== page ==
Culture and Fashion: Betrayal is the New Black

How H&M is Capitalizing on Socialist William Morris

William Morris, designer, furnishing fabric, 1883, Merton Abbey Workshop (maker), Block-printed cotton. © Victoria & Albert Museum, London.

How are designs for fashion relevant to cultural heritage? Perhaps because their use shows how embracing alternative goals – like making money – can supplant and distort an artist’s vision. Guest author Mariam Hale shines a light on the difference between the intentions of artists of the past and the cynical realities of today, raising questions about the way a fashion conglomerate has appropriated a 19th century artist’s vision. There are too few conversations about what past artists would think about the use of their work many years later. Here is one of them.

Betrayal is the New Black

This season, the fashion brand H&M has introduced new motifs to their modish designs for womenswear. The “new” element is actually a new-old element, a design feature seized from the 19th century and re- purposed in the 21st. H&M is selling dresses, skirts, and suits printed with patterns designed by Morris & Co.

Morris & Co. was, and remains, perhaps the single most influential decorative arts company in British art history. First established as Morris, Marshall, Faulker & Co. in 1861, then re-configured as Morris & Co. some time later, the company was from the first intended as a revolutionary enterprise.

Its founders included not only the polymath William Morris, but some of the era’s greatest artists: the painters Edward Burne-Jones, Dante Gabriel Rossetti, and Ford Madox Brown, and the architect Philip Webb. All were men of great artistic talent and high ambition. To them, the medieval era was the golden age of British craftsmanship. Their hope was to revolutionize British art in the home, by introducing into modern design the qualities that they believed had been lost since the Middle Ages.

William Morris’s designs were radical from the start. In their day, the market was glutted with florals and gilding, knobs and tassels, overstuffed chairs and drooping swags of arsenic-green curtaining. Morris & Co. brought out simple chairs and tables based on the timeless simplicity of country cottage furnishings, and drapes and wallpapers printed by hand from woodblocks. Morris’s designs, and those of his apprentice John Henry Dearle, were inspired by illuminated missals, Persian pottery, and their own passion for natural beauty, simply drawn. They were printed in gentle colors: sage green, terra-cotta, robin’s-egg blue, and ivory-yellow. Their shades derived not from the newly introduced and noxious chemical dyes, but from natural sources, and the tints were soon acclaimed as the only truly “artistic” colors for the home.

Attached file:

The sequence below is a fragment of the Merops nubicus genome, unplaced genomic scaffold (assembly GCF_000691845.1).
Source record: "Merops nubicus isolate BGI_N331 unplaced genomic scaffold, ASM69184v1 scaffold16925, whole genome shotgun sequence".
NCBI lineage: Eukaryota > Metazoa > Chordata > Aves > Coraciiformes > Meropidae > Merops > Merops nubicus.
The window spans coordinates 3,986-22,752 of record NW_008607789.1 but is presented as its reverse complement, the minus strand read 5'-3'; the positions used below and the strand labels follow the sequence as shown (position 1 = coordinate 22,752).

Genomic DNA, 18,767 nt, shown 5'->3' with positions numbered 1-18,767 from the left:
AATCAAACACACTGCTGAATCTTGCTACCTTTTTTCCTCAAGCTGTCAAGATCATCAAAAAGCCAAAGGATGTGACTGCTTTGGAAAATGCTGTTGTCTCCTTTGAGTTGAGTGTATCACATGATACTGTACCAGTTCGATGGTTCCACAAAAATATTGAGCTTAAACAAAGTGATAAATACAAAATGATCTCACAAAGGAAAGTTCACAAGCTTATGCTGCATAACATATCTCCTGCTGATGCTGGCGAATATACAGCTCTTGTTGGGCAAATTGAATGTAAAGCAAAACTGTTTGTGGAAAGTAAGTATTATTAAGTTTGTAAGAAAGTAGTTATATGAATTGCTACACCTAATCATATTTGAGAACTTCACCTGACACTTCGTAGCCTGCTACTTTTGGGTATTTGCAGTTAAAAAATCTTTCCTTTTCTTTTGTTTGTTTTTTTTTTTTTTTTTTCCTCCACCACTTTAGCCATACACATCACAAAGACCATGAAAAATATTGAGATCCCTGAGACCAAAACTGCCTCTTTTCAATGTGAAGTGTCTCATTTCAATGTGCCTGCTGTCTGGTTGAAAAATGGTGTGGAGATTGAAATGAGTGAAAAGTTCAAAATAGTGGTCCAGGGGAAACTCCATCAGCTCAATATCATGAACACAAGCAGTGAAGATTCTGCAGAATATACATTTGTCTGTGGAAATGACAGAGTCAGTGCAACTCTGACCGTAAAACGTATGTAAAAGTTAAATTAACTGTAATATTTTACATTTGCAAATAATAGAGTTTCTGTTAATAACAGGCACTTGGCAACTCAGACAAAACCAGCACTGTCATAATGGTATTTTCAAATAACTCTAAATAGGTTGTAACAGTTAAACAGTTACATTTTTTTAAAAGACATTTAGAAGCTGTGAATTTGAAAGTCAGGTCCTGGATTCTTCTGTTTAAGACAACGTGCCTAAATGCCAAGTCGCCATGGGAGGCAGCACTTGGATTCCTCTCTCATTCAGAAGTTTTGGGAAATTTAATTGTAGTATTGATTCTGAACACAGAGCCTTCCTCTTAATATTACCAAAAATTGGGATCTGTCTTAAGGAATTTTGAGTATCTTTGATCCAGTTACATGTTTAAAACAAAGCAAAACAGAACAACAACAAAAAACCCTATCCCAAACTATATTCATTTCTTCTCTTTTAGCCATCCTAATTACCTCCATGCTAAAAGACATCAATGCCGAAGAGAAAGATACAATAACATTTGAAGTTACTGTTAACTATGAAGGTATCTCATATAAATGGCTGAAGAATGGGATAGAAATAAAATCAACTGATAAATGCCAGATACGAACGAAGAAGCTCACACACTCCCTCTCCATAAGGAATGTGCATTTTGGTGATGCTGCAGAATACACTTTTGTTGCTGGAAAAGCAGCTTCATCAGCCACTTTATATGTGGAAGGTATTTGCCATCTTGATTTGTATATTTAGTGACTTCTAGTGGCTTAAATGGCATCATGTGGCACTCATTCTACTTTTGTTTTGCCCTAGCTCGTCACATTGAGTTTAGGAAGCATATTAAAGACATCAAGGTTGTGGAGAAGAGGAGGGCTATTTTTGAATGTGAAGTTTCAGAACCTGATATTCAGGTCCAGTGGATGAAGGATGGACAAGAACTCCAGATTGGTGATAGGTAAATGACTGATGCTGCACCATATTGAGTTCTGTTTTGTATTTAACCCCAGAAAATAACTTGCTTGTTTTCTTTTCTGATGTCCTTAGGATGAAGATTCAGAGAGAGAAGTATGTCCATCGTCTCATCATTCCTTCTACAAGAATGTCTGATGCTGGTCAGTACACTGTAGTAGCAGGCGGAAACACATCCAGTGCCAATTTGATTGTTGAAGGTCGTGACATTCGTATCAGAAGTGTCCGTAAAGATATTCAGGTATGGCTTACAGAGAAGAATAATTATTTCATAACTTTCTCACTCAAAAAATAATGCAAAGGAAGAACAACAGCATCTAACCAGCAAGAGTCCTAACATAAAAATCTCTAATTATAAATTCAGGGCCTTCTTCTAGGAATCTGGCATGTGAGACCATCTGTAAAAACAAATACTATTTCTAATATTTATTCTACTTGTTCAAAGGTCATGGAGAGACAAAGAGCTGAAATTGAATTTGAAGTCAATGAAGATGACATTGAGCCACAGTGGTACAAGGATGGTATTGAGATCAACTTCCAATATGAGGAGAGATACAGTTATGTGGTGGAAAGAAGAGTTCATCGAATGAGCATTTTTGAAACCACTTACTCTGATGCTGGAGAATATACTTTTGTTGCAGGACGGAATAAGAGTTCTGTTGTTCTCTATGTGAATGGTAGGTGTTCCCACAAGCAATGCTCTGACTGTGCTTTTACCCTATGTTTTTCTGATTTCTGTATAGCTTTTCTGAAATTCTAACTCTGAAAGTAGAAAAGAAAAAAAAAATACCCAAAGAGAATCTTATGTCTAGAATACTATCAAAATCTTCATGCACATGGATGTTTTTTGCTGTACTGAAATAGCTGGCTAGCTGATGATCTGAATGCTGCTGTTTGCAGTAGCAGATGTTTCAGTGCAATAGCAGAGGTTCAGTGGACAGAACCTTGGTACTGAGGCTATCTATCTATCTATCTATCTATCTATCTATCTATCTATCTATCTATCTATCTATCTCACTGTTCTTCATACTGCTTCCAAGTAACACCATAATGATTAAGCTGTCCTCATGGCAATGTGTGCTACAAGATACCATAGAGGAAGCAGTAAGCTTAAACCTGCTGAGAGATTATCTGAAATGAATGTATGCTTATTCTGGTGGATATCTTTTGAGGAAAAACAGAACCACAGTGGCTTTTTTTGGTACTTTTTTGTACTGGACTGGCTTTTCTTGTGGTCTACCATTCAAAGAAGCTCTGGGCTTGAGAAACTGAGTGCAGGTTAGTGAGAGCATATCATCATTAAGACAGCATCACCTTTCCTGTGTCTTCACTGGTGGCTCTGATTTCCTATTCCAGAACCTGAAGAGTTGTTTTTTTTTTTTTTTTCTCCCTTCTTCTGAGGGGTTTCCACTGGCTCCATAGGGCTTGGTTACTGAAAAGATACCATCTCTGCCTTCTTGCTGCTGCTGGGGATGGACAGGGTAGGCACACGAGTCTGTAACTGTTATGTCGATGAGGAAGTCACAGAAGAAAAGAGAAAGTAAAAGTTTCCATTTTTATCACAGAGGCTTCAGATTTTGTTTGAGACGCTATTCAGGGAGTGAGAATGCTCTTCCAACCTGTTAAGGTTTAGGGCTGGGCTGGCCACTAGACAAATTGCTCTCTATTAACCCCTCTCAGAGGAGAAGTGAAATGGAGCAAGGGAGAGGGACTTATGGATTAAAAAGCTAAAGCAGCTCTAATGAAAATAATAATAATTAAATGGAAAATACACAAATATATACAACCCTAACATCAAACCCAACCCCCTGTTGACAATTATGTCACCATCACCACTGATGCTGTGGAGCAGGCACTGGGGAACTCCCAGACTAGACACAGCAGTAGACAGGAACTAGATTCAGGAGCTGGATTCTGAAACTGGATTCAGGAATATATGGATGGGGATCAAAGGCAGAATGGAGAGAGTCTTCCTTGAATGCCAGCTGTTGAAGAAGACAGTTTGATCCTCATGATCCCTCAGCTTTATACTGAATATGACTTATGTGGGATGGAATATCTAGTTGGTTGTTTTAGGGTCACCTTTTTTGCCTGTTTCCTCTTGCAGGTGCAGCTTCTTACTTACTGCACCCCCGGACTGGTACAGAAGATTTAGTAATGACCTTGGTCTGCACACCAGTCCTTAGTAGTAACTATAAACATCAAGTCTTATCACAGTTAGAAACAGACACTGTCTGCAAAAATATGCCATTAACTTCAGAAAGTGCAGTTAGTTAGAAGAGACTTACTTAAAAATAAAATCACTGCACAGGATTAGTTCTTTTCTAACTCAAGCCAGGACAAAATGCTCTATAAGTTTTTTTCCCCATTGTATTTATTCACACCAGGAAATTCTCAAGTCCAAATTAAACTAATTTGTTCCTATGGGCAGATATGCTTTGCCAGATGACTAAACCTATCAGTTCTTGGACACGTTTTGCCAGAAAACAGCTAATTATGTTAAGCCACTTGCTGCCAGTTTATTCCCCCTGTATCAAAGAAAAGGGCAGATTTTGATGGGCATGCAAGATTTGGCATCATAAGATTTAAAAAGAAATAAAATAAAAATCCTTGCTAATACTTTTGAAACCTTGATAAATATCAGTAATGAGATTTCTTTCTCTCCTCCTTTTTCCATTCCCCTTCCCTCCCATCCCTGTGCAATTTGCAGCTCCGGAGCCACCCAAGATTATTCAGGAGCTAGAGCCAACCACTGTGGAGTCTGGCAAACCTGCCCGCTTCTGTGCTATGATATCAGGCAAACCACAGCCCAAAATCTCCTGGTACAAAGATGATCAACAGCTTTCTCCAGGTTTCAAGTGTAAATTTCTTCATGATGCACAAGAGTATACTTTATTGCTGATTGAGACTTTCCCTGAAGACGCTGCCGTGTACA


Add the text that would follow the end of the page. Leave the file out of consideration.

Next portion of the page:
William Morris, design for fabric, Pencil, pen and ink, watercolor on paper, 1883, © Victoria and Albert Museum, London.

Morris’s belief, and that of his colleagues, was that if the most essential elements in a person’s home were beautiful, they could lead lives of simplicity made beautiful and happy by the good design of every object around them. In an age when the height of taste was a mantelpiece packed with gimcrackery and rooms choked with furniture, Morris proposed the now-famous maxim: “Have nothing in your homes that you do not know to be useful or believe to be beautiful.”